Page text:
Topic Development & Research
Selecting an Apologetics Topic
The first step to writing a successful apologetics paper is to select a topic. The topic will usually be a non-Christian position or a position within Christianity that you believe is inconsistent and wish to dispute.
It is usually easier to write this type of paper if you select a position that is far removed from the Christian worldview, rather than one in which differences between your position and your “opponent” are more difficult to recognize. Choose a topic that interests you, one that you already know something about, or one that represents a position that is gaining popularity today.
Regardless of your choice, you would normally narrow your focus to a specific representative text you want to engage. For example, the topic of atheism is too broad to engage in a single essay. As a more specific alternative, you might interact with the atheism by discussing a chapter in Christopher Hitchens’ book God is Not Great. Selection of a narrow topic will make your reading, research, and writing much more manageable.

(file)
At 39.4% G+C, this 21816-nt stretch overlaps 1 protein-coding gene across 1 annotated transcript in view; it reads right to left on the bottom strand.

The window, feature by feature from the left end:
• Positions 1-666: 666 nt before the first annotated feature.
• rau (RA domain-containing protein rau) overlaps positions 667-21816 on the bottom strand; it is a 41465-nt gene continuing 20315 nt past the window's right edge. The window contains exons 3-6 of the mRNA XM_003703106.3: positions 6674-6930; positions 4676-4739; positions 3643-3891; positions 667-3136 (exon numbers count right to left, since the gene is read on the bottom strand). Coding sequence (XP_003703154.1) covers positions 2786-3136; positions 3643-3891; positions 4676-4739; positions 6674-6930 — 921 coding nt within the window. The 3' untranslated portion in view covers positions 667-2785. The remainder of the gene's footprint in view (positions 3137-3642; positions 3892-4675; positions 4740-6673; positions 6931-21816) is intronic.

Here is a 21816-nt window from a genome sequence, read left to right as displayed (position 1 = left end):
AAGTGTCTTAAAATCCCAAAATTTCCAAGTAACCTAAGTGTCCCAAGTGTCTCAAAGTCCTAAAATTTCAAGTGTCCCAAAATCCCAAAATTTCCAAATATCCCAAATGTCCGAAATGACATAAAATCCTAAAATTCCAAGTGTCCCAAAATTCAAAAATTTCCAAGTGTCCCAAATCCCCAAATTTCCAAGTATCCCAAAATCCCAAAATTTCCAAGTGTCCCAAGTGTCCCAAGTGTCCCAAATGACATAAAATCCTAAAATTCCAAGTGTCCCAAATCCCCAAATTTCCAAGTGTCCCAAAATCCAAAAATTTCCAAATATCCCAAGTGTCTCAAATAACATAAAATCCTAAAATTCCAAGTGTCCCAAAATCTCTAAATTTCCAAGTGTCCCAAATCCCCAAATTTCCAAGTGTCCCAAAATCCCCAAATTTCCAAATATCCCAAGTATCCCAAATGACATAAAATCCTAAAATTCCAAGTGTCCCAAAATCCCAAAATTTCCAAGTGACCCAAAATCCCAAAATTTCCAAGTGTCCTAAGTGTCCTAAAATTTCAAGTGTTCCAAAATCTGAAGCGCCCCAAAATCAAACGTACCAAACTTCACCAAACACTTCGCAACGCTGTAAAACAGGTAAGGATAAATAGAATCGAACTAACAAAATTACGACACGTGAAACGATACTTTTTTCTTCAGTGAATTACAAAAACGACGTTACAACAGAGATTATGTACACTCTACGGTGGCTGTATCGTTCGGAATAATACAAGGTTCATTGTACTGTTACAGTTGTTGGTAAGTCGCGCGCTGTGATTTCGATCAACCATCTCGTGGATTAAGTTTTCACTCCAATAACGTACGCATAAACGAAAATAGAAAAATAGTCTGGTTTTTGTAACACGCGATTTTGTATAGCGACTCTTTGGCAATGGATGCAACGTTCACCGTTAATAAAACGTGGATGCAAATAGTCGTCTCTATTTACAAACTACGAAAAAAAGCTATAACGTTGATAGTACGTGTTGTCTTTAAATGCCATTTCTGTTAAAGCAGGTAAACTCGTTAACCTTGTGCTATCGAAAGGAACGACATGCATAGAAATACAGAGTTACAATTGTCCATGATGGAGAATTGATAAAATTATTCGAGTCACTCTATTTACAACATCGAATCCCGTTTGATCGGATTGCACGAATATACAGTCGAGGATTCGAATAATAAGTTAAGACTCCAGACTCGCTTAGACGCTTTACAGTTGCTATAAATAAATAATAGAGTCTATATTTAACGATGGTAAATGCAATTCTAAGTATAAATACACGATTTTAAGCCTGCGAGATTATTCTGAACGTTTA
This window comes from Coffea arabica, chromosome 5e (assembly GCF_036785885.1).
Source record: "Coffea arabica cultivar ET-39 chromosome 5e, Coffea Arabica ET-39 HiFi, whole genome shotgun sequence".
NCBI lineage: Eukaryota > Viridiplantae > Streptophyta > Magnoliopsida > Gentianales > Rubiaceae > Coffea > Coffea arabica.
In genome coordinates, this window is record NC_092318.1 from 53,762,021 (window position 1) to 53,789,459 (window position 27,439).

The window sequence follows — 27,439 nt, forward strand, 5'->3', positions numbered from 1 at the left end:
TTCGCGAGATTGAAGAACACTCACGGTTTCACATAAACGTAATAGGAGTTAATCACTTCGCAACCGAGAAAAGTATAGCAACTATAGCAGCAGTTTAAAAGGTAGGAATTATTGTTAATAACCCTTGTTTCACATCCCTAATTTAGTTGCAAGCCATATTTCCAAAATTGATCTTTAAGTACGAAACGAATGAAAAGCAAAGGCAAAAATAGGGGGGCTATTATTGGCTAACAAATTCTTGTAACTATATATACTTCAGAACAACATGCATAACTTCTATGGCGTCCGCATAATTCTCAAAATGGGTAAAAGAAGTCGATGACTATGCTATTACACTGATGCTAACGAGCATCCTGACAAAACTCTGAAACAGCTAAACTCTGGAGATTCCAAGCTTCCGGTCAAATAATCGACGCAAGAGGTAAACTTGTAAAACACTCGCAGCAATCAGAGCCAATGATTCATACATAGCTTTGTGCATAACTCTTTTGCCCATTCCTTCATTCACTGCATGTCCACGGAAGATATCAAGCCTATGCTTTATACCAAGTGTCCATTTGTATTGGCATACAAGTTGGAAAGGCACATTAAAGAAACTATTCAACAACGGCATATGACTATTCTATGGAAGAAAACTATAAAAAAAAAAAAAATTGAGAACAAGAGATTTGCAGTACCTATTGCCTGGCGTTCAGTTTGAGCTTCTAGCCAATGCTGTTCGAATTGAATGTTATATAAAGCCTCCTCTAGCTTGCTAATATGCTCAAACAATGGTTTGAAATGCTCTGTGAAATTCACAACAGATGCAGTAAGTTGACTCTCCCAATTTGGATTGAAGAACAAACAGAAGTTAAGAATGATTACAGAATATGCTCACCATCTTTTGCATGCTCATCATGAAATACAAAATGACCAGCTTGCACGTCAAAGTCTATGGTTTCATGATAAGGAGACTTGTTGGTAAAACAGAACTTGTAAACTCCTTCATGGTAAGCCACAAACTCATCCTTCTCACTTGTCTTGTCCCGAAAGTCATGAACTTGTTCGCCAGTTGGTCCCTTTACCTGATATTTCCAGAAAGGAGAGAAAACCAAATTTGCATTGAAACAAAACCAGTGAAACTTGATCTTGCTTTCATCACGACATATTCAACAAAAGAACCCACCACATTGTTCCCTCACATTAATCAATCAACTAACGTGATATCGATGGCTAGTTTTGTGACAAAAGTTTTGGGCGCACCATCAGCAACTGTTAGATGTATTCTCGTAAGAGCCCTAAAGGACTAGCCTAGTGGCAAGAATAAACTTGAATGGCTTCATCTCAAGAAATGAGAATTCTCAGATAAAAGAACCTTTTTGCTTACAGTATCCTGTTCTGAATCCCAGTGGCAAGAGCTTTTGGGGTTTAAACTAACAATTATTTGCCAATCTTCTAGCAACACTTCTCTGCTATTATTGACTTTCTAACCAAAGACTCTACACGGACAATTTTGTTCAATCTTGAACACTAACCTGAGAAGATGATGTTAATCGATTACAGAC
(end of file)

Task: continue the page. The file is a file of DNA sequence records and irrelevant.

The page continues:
How to Read the Opposing View
Your primary responsibility is to understand your opponent’s basic concerns with sympathy and with accuracy. Your strong disagreement with the opposing view will become a hindrance if you are unable to suppress your personal feelings, with the result that you will be unlikely to truly understand him. As you read, you also want to discern what sources of truth your opponent values and does not value.
- Be on the lookout for places where the author reveals assumptions or basic beliefs.
- Note places where the author’s reasoning is cogent and insightful.
- Read actively, asking questions and making notes of passages where the author discloses his presuppositions.
You should spend the majority of your research time carefully listening to and analyzing this primary text.
Secondary Research Material
Only when you have carefully read through your primary text should you consult secondary material. As you consider how to engage the opposing view, you may find it helpful to read how others have done so, but be careful not to allow secondary research to substitute for your own thoughtful engagement!
You can find helpful material in books, journal articles, or book reviews. Because the apologetics paper is primarily a conversation between you and the opposing view, you will not normally need a large number of secondary sources.